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Re:[teacherartexchange] observational skills/copying

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From: jlhanson (jlhanson_at_TeacherArtExchange)
Date: Tue Aug 15 2006 - 08:03:13 PDT


----- Original Message -----
Sent: Tuesday, August 15, 2006 2:00 AM
Subject: teacherartexchange digest: August 14, 2006

>> Can someone tell me why it is important for a
>> student to go through
>> the pain and agony of having to draw, when they know
>> they can't
>> (just as I know I can't make music or get beyond 1+2
>> =3 and know
>> that any tricks will not get me to care about
>> making music or going
>> beyond simple math)
>> Let's let go of the drawing and let's see that each
>> kid finds a way
>> to express through any means Art allows for all
>> means. Everybody
>> talks about the standards and meeting them, But
>> they are so open you
>> can use any method to achieve the goals. Drawing is
>> not a standard.
>>
>>
This is my first time posting, even though I've been reading for a year or
more! First I have to say that I respect everyone's opinions on here! I've
been encouraged so many times by reading experiences that mirror what I've
gone through! I teach upper elementary, jr high and high school art in a
private school in MN, and I couldn't resist jumping in with my 2 cents on
the copying/drawing issue....

I so agree with Marvin Bartel's opinion posted yesterday as well. Copying
feels like cheating to me. Tracing is an absolute no-no. (Unless tracing
their own drawing on the light box) I teach observational skills as early
as I can, and use photos as reference only occasionally in the upper grades
when necessary. And even then I want them to bring in photos that they
themselves have taken, or if they use stock photos, to use only a portion of
them in order to make the final product "original" to them.

As an artist myself, the satisfaction of the finished product, (and just as
importantly, the process) is that from start to finish, it's truly my own.
With technology these days, what I see happening is that "everyone" is an
artist. Hey, just grab a photo from somewhere, tweak it a little in
photoshop, and wa-la, you're an artist. Kids are tracing, and it's art.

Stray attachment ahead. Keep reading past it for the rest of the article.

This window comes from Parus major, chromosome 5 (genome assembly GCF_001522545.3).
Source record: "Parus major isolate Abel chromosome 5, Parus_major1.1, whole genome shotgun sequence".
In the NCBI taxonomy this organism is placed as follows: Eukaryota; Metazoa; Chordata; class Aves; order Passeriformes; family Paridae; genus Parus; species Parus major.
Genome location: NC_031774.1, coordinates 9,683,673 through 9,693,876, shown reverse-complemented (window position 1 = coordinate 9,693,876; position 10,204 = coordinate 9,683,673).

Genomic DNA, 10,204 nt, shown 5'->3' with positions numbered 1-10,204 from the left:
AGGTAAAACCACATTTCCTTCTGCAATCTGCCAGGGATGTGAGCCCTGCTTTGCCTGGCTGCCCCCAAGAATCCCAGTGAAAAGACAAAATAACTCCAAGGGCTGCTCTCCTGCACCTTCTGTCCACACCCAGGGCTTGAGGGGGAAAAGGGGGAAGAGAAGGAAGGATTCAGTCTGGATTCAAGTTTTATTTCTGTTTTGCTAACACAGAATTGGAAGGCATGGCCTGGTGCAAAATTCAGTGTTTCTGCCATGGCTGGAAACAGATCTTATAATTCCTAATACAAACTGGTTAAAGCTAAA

Draw a parrot like this---you're an artist! Suddenly, everyone is on the
same plane, from the 10 year old, to my neighbor, to me. Those with the
truly God-given, natural talent suddenly aren't all that special, they're
just one in a million. As an artist and an art teacher, is that the message
I want to give? To the gifted artist it's like saying, oh well, just
submerge something in urine and forget trying to put hours and hours into
that wonderful still life. To the average person, it's saying, go ahead and
enter the art field, anyone can sit at the keyboard and make "art" happen.

I want EVERY student I have to love art and making art. But I also know
that they won't love or be ultra successful at every medium. However, I
still teach it. Tracing or copying doesn't do anyone any favors in the long
run. Sometimes I think in our efforts to be "politically correct", and
all-inclusive, we water down the truly talented.
The musically gifted still have to go through the "pain" of scales. The
mathematicians have to go through the "pain" of algebra, geometry, calculus,
etc... By the time a student is in the upper grades and chooses to be in
art class, I hope they understand that art IS work, and being talented IS
special, and NOT everyone can do it!

So, I guess that's way more than my two cents! These are good issues to
struggle with and to work through. I think it's an awesome discussion, and
it's good for me to hear all the "sides".
One more random thought: I think that as we get more "advanced"
technologically, etc..., the more "tribal" culture gets. So, in advancing,
we're in fact becoming more primitive. How's that for a radical view?
(Compare art today with ancient tribal art. Look at body
piercing/decorating and primitive cultures..... etc...) Everything old is
new again.

L. Hanson

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